In this series of five posts, I explain the workings and implications of dissipative structures that regulate kinetic activity (wars) in our System. The series consists of five parts and is based on my latest research On the Thermodynamics of war and Social Evolution.
Recently, I have finished further research concerning war dynamics and development of the (international) System.
In this research, the System consists of interacting communities and societies, and of interactions of communities and societies with the environment(s) on which they depend. See figure 1, for a schematic representation of the System and its components.
Figure 1: Structure of the System, during the period 1480-1945. During the period 1480-1945, a distinction can be made between the core (the European state-system, Europe) and the non-core of the System (the “rest of the world”, so to speak). As I explain in this summary, during the period 1480-1945, a highly synchronized process of integration (aggregation) in/of the core, and a process of expansion from the core to the non-core, was accomplished, in which kinetic activity – war and war dynamics – played an important role. These – and other – processes were integral to a first dissipative structure, the System produced in 1480.
My most recent research – with the title On the Thermodynamics of War and Social Evolution – elaborates and builds on previous research, in which several basic characteristics of the System were identified (Dynamiek en Ontwikkeling van het Internationale Systeem: Een complexiteitsperspectief (2006)), and research which discusses patterns in war dynamics (2020 Warning. Patterns in War Dynamics reveal disturbing Patterns (2016)).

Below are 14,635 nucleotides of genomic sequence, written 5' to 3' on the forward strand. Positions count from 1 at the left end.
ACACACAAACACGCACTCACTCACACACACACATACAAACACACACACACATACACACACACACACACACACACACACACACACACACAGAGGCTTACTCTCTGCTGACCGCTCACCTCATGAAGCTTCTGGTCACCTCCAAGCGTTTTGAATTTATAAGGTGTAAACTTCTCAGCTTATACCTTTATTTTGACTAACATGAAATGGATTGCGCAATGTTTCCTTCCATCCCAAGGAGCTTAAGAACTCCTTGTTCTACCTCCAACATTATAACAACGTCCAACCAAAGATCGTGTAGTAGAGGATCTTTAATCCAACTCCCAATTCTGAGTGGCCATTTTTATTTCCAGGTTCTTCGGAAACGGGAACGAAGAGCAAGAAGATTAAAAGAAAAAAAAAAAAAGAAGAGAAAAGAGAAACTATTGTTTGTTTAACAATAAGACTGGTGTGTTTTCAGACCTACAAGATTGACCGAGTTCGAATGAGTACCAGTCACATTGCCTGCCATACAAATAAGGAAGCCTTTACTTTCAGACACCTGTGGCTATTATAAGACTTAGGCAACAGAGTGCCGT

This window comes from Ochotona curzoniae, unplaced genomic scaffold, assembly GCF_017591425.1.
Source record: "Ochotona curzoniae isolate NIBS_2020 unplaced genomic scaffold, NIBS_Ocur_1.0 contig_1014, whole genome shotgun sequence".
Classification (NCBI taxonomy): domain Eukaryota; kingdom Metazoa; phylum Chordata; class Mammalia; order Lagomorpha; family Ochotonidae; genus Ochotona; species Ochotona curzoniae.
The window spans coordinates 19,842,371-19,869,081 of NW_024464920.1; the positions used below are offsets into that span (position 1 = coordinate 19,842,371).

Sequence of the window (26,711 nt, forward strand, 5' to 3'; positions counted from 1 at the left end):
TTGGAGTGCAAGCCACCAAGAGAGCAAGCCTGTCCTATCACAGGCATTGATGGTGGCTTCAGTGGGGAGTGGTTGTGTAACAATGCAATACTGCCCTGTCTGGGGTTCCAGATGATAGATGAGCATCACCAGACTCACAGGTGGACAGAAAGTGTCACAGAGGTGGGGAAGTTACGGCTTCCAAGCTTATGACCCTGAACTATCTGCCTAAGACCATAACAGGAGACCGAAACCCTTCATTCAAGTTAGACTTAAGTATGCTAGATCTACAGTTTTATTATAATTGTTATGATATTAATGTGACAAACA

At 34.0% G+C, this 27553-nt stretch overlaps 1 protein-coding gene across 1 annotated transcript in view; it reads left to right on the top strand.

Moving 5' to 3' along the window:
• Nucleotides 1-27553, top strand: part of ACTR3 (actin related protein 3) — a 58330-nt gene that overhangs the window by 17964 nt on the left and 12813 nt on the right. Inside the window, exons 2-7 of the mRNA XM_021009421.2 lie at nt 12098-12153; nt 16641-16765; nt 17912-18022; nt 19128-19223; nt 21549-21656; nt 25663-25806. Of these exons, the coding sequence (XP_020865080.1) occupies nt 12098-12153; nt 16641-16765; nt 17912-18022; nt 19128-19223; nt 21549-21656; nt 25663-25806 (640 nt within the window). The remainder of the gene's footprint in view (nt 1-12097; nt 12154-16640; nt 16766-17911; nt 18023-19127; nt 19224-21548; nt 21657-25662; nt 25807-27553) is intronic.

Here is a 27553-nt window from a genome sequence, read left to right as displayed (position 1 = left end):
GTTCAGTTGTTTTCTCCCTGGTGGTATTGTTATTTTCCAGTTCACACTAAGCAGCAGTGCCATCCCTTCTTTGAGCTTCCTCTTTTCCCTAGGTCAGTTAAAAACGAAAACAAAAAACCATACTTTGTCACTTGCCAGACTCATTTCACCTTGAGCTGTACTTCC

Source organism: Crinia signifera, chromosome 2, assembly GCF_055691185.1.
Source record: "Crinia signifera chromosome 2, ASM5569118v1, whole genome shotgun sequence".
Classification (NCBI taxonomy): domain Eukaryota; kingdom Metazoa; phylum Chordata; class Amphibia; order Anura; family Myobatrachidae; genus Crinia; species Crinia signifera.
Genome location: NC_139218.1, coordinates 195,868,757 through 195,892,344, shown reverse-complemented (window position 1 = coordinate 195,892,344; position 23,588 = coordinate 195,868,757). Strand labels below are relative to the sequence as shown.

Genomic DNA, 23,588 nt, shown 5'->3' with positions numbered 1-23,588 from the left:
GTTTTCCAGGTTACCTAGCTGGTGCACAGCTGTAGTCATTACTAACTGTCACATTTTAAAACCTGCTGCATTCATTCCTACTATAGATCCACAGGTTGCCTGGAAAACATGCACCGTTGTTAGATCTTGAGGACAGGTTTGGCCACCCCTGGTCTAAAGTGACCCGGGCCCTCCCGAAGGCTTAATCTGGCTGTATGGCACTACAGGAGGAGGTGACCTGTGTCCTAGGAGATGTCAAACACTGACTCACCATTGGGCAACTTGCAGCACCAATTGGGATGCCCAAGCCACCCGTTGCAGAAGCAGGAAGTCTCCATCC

For my most recent research, I have also made use of modern thermodynamics, in addition to concepts and ideas from complexity and network science, and research in ecosystems.
My (rather obvious) assumption is that social systems and their dynamics must also comply with the laws of physics, and that such a perspective can produce valuable (new) contributions to our understanding of social systems and their dynamics, as is the case for ecosystems.
It is about time, that research methods social and political scientists and historians apply, are (more often) based on scientific methods: This will enable us to make better sense of (historical) developments and incidents and can contribute to the improvement of policy advise.
Furthermore, I make in my research use of hard data, especially data that is concerned with the size, severity and duration of wars, in particular Great Power wars.
In this summary, I focus on what I consider the most remarkable finding of the research: The observation, that since 1480, tensions, energy and information in the System, are regulated by dissipative structures; a first dissipative structure during the period 1480-1945, and a second dissipative structure that is active since 1945. These dissipative structures are responsible for the patterns that can be identified in war dynamics, since 1480.
Subsequently, I discuss the following subjects in this summary: Patterns in war dynamics; concepts form thermodynamics, which can be used for the explanation of these patterns, and new insights this research provides us, to improve our understanding of the System.
In the study – On the Thermodynamics of War and Social Evolution – these and other subjects are discussed in detail.
To be continued.